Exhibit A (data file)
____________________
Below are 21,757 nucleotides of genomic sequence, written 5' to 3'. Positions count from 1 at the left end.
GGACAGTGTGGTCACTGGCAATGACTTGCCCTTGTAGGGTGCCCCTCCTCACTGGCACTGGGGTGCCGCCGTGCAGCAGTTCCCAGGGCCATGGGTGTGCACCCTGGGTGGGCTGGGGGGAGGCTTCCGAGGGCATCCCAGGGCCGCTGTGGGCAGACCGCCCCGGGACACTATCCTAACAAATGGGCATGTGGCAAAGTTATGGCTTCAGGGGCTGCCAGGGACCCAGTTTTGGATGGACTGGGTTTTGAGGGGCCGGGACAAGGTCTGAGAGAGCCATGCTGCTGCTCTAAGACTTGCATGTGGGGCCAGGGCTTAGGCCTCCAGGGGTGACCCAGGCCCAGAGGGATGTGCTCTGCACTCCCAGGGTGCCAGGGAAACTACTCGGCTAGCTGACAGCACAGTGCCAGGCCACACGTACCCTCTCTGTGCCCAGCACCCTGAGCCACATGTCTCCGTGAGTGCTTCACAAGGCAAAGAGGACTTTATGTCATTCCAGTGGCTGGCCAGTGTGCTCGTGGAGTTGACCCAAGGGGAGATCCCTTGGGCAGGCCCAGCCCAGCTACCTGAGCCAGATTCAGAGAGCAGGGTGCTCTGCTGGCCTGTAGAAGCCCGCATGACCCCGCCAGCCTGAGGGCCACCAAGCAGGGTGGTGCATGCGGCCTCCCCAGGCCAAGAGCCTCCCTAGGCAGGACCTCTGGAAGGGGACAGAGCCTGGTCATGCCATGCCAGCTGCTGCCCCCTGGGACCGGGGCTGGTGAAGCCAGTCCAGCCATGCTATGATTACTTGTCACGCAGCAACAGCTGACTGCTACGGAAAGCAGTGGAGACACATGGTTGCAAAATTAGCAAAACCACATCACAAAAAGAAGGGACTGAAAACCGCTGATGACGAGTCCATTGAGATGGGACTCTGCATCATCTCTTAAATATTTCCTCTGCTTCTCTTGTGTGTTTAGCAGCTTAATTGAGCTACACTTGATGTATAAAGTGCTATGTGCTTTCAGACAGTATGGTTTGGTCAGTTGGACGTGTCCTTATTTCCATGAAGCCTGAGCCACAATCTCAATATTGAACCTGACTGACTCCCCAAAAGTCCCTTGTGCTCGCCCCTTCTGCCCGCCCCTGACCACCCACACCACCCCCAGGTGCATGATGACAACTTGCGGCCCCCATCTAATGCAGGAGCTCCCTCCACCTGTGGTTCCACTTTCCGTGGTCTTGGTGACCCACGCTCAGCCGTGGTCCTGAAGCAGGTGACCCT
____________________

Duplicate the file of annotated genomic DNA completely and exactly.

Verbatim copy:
Below are 21,757 nucleotides of genomic sequence, written 5' to 3'. Positions count from 1 at the left end.
GGACAGTGTGGTCACTGGCAATGACTTGCCCTTGTAGGGTGCCCCTCCTCACTGGCACTGGGGTGCCGCCGTGCAGCAGTTCCCAGGGCCATGGGTGTGCACCCTGGGTGGGCTGGGGGGAGGCTTCCGAGGGCATCCCAGGGCCGCTGTGGGCAGACCGCCCCGGGACACTATCCTAACAAATGGGCATGTGGCAAAGTTATGGCTTCAGGGGCTGCCAGGGACCCAGTTTTGGATGGACTGGGTTTTGAGGGGCCGGGACAAGGTCTGAGAGAGCCATGCTGCTGCTCTAAGACTTGCATGTGGGGCCAGGGCTTAGGCCTCCAGGGGTGACCCAGGCCCAGAGGGATGTGCTCTGCACTCCCAGGGTGCCAGGGAAACTACTCGGCTAGCTGACAGCACAGTGCCAGGCCACACGTACCCTCTCTGTGCCCAGCACCCTGAGCCACATGTCTCCGTGAGTGCTTCACAAGGCAAAGAGGACTTTATGTCATTCCAGTGGCTGGCCAGTGTGCTCGTGGAGTTGACCCAAGGGGAGATCCCTTGGGCAGGCCCAGCCCAGCTACCTGAGCCAGATTCAGAGAGCAGGGTGCTCTGCTGGCCTGTAGAAGCCCGCATGACCCCGCCAGCCTGAGGGCCACCAAGCAGGGTGGTGCATGCGGCCTCCCCAGGCCAAGAGCCTCCCTAGGCAGGACCTCTGGAAGGGGACAGAGCCTGGTCATGCCATGCCAGCTGCTGCCCCCTGGGACCGGGGCTGGTGAAGCCAGTCCAGCCATGCTATGATTACTTGTCACGCAGCAACAGCTGACTGCTACGGAAAGCAGTGGAGACACATGGTTGCAAAATTAGCAAAACCACATCACAAAAAGAAGGGACTGAAAACCGCTGATGACGAGTCCATTGAGATGGGACTCTGCATCATCTCTTAAATATTTCCTCTGCTTCTCTTGTGTGTTTAGCAGCTTAATTGAGCTACACTTGATGTATAAAGTGCTATGTGCTTTCAGACAGTATGGTTTGGTCAGTTGGACGTGTCCTTATTTCCATGAAGCCTGAGCCACAATCTCAATATTGAACCTGACTGACTCCCCAAAAGTCCCTTGTGCTCGCCCCTTCTGCCCGCCCCTGACCACCCACACCACCCCCAGGTGCATGATGACAACTTGCGGCCCCCATCTAATGCAGGAGCTCCCTCCACCTGTGGTTCCACTTTCCGTGGTCTTGGTGACCCACGCTCAGCCGTGGTCCTGAAGCAGGTGACCCT